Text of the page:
Puppy, for one, is hopeful but wary. Better the devil you know, perhaps, and he sees in the promise of HIV drugs an ironic connection to Chairman Mao’s “hundred flowers” campaign. In 1956, the same year that the Soviet Union crushed the Hungarian Uprising, Mao seemed to take an opposite, more benevolent, tack in China. “Let a hundred flowers bloom,” he proclaimed: let a multitude of ideas loose to contend in an open intellectual and political market.

For a while, Chinese citizens took him up on his offer. Then Mao cracked down, arresting dissidents who had spoken out and sending many of them to forced labor camps. As he later bragged, he had “enticed the snakes out of their caves.”

The snakes in Let a Hundred Flowers Bloom seem mainly in the mind, but that doesn’t mean they’re harmless. The play’s romance strikes off in several directions, but centers on the partnership of Jake (Andrew Bray) and Samson (Steve Vanderzee), who had been resigned to dying together but now, thanks to drug treatment, are becoming healthy again. The trouble is, Samson has some troublesome side effects and spends a lot of time on the road; and Jake’s in a torpor, semi-paralyzed emotionally and unable to get up and do much of anything: he still can’t quite believe he’s not dying. Add Chip Sherman to the mix in several roles – most notably as a sexy shoe salesman who insists he’s straight but likes to fool around with guys – and the action becomes desperate, funny, and surprisingly moving. Protease inhibitors might be miracle drugs, but they’re not miracle workers. When you come back to life, you also come back to its many complications.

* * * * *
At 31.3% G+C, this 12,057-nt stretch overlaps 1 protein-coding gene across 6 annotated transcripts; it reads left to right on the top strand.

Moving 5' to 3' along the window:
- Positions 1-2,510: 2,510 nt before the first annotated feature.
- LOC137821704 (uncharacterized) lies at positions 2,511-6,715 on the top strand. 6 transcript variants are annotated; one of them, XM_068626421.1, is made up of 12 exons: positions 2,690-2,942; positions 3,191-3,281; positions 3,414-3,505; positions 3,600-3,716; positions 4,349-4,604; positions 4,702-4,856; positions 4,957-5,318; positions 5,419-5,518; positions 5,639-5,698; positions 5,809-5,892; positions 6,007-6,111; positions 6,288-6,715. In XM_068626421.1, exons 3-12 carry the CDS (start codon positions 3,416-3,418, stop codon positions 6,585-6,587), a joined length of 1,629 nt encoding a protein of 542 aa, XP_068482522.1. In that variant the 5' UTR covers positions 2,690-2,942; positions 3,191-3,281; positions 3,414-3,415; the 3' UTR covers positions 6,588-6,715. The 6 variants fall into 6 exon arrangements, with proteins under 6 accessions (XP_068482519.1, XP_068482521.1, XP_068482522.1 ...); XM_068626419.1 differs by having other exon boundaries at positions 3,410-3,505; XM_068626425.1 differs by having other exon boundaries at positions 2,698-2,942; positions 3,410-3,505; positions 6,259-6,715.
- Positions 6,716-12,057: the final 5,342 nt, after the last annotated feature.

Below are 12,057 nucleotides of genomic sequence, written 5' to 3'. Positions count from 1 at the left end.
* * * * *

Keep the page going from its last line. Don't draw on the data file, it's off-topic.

Zellnik wrote A Hundred Flowers in 2001, and even now its setup seems a little daring, a little dancing-on-skeletons, with a smart sense of the complicating fear and pain underlying the liberation. It’s a warm play, ultimately, a feel-good sort of story, but with enough nuance and emotional shadings to give it real impact. The cast’s quite winning, and the talented director Paul Angelo keeps the actors on their toes, nimbly navigating the rapids of sentiment, sheer comedy, sly raunch, and genuine emotion. Nothing to fear but fear itself. And fear has fangs.

 *

Let a Hundred Flowers Bloom continues through March 22 at defunkt, in the little Back Door Theatre behind Common Grounds coffee shop at 4319 Southeast Hawthorne Boulevard. Ticket and schedule information is here.